In this humblebrag Rather relates the lessons he has learned from his upbringing in rural Texas through his lengthy career as a network news reporter and anchor. Much, nearly all, in fact, is stuff on which virtually everyone can agree: we should work together as a nation and as fellow citizens (“Why can’t we all just get along”), war is hell, there are many people in this country and everywhere who are very poor, very sick, or otherwise have been dealt a bad hand in life, etc.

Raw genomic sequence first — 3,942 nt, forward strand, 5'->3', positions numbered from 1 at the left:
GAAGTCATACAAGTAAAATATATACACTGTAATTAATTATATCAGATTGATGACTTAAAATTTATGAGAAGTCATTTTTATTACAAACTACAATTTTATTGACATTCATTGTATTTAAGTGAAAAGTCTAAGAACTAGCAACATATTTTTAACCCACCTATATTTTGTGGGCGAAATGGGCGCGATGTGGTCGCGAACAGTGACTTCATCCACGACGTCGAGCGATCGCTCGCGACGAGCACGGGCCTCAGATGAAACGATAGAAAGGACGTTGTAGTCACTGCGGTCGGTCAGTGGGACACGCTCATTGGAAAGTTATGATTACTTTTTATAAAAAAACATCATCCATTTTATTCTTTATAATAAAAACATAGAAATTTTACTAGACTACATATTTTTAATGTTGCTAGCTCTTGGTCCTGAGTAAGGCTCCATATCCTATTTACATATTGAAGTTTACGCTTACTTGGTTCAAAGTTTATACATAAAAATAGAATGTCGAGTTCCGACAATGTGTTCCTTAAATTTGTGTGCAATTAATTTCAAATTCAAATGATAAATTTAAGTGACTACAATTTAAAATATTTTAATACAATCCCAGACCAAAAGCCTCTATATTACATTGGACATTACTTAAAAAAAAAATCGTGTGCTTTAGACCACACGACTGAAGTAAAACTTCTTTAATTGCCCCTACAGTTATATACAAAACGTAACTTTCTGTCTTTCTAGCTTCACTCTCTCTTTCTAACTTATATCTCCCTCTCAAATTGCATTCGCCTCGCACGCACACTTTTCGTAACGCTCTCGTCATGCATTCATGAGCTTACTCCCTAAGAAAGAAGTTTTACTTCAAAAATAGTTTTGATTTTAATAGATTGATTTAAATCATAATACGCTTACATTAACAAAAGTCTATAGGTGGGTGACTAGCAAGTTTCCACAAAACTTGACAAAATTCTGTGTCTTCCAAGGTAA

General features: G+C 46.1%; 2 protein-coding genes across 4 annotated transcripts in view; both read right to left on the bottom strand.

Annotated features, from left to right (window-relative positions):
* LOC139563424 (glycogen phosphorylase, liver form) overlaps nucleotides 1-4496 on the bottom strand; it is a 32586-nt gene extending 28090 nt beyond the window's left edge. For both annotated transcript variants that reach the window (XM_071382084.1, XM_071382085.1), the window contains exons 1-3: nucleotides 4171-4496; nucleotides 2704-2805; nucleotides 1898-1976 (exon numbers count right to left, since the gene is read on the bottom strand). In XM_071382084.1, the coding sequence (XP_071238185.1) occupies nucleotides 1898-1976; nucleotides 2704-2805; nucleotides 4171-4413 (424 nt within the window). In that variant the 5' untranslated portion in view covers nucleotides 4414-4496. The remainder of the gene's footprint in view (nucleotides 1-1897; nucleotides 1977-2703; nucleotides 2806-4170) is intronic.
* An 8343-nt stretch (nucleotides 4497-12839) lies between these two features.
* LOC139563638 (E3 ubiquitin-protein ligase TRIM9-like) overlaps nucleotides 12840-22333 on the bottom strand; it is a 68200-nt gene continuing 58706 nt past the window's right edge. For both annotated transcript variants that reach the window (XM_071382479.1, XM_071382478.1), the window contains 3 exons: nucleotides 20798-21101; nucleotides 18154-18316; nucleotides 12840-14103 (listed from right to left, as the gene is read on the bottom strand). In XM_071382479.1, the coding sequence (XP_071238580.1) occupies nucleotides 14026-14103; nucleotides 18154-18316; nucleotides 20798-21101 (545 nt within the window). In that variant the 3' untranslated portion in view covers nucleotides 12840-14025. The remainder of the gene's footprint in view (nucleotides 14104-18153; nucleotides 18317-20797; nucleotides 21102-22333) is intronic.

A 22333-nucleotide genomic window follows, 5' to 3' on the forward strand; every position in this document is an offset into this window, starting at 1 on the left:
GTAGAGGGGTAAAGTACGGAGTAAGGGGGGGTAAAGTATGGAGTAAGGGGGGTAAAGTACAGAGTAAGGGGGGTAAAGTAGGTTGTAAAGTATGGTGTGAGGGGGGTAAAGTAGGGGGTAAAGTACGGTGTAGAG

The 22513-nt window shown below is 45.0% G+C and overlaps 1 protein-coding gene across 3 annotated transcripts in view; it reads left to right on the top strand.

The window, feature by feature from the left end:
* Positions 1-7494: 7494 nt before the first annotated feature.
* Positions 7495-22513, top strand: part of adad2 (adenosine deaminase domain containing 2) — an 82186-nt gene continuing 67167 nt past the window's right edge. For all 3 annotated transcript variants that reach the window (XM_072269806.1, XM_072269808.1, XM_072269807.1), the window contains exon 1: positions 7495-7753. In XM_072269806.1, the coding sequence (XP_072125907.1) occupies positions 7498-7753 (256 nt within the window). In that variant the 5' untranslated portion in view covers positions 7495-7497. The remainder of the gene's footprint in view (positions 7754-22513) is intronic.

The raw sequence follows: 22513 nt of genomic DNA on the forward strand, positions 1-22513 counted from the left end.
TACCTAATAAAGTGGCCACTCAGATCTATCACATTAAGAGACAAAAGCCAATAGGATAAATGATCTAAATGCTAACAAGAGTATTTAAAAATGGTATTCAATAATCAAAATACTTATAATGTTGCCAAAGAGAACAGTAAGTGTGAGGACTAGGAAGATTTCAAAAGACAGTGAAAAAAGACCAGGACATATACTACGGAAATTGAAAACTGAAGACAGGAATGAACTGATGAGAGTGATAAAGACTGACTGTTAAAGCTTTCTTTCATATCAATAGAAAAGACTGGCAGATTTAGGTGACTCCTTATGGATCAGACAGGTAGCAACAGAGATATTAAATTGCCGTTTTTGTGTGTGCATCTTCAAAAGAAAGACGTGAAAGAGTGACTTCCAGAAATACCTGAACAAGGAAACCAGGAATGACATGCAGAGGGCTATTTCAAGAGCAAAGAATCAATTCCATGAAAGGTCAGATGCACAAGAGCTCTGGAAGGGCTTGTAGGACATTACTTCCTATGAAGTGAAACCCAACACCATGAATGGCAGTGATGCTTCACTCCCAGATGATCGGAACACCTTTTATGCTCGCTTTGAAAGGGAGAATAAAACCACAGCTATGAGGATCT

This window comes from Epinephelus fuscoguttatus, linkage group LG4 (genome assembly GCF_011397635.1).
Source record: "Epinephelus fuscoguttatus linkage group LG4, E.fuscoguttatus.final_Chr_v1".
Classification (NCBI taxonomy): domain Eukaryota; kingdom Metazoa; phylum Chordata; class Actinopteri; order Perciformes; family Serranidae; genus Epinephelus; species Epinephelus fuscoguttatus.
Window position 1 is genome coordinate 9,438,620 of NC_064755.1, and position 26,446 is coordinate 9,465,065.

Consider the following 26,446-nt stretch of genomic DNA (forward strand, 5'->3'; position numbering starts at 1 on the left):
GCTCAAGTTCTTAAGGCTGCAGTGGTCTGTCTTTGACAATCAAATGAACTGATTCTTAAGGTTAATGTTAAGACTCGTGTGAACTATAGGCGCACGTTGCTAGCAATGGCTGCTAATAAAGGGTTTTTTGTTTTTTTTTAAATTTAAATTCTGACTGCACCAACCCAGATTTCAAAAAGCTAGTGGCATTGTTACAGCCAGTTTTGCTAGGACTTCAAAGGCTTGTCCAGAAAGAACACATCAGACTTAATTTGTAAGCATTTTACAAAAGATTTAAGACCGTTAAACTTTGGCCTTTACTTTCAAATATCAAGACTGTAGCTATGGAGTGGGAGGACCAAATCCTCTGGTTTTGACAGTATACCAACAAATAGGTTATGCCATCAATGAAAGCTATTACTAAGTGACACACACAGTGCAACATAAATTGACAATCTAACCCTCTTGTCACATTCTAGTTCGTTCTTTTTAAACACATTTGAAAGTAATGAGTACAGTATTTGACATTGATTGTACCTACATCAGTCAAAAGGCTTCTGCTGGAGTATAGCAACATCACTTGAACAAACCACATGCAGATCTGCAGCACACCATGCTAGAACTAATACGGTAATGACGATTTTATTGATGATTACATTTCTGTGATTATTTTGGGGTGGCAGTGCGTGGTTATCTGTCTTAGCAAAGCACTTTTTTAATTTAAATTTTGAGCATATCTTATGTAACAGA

I don’t take issue with these self-evident truths, but I find Rather’s delivery of them to be grating and unnecessary. If he had the cult following of Donald Trump or some fundamentalist preacher, say, perhaps it would do some good for him to put out a book with these sentiments. He might actually persuade some people. Instead, he just comes across as preachy and self-promoting. This is particularly futile because he also comes across as not that bright. He talks with pride about having attended an obscure Texas teachers’ college and being bad at science. He may find these traits endearing to the public but it serves only to undermine one’s confidence in what he has to say. I listened to the audiobook, which he narrates, and he often mispronounces words, just as he used to do as the CBS anchor. At least we are spared the cutesie Texas homilies he used to scatter in those broadcasts. In the end, though, it’s a quick read or listen and the content is probably worth being reminded of from time to time even if there’s nothing profound in it.